Agendas, Politics, and Television
In 1992, I was teaching as a Fulbright Guest Professor at the University of Essen in Germany. One morning local newspapers carried a story from the United States that bewildered my students. It caused me to embark upon an examination of one of the more vexing issues in contemporary media criticism The story was about the vice president of the United States, Dan Quayle. While visiting a spelling bee he had urged a youthful contestant to add an e incorrectly to his spelling of the word potato.1
What crossed my mind first was how and why this event had come to be considered newsworthy. How odd it would have been to have awakened, back home in the United States, to a front-page news story about Chancellor Helmut Kohl of Germany misspelling "Kartoffel." As I reflected on this news story I had difficulty imagining a similar incident involving any other politician, no matter what his or her nationality or party affiliation, receiving the same attention. The incident occurred on the eve of a campaign for the presidency, but it struck me that even had Quayle's running mate, President George Bush, made the same gaffe it was unlikely that it would have drawn similar media attention. What was involved was something unique and peculiar to the public persona of Dan Quayle. The reason a spelling error by Quayle was news had to do both with specifics about him and how news, in general, is made.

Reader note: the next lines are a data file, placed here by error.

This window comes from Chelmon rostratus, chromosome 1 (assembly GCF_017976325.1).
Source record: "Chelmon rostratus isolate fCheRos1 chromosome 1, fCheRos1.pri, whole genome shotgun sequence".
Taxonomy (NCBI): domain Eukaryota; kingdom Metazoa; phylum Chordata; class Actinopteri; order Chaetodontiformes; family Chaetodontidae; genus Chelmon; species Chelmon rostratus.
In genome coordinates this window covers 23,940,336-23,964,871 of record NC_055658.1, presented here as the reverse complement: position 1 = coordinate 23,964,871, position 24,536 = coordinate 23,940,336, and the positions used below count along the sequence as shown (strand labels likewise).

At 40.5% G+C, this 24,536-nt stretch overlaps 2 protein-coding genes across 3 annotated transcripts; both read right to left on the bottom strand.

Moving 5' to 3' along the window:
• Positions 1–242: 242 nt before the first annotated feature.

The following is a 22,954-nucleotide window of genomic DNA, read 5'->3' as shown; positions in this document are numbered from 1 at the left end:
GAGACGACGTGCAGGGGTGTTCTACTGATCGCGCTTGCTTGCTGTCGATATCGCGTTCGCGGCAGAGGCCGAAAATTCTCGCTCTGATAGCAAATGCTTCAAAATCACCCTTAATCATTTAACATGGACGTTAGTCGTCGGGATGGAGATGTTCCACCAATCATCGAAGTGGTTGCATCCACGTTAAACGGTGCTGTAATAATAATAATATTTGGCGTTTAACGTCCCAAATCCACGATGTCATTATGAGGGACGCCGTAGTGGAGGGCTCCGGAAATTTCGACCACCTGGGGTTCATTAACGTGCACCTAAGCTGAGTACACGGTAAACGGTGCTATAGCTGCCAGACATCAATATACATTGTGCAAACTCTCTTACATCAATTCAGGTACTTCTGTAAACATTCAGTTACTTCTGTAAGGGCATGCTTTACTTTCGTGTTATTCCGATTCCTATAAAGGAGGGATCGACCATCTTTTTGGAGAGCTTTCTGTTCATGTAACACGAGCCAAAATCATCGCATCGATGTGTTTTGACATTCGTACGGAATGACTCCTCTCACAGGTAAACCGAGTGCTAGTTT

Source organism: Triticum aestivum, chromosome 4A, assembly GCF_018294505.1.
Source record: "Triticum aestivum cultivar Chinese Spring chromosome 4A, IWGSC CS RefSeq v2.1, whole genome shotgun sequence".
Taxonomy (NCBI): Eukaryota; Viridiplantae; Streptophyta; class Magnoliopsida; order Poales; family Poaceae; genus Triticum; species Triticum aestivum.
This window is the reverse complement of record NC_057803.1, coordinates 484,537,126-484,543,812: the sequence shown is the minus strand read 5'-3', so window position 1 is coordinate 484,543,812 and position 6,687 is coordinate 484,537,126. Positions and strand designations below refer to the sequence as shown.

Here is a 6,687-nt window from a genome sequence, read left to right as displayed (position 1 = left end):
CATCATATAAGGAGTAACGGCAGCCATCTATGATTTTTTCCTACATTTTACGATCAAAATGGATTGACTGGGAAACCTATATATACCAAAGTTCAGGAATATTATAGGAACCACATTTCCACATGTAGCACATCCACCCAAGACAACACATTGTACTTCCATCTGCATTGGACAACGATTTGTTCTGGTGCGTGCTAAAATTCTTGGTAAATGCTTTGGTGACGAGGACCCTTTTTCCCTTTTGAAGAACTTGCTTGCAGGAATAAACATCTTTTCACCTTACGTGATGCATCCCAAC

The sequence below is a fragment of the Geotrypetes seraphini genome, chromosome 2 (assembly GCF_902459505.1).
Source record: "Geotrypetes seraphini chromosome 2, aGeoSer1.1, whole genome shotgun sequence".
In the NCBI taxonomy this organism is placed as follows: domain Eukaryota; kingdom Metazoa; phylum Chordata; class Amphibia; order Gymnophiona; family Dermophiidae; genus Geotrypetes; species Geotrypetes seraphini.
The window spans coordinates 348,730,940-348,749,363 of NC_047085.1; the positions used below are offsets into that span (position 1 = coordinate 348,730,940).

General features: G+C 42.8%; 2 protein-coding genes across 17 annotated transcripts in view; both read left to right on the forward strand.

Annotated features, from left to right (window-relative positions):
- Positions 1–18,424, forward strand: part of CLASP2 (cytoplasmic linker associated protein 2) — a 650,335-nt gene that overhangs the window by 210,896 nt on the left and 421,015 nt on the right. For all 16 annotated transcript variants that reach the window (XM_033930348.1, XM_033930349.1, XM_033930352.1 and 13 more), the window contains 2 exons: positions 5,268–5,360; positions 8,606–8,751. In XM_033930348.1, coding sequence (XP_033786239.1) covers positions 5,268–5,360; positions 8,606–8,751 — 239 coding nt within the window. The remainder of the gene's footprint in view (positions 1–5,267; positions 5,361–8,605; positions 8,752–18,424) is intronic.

From that moment in the summer of 1988 when then presidential candidate Bush selected Quayle, a little-known junior senator from Indiana, as his running mate the press had made much of the latter's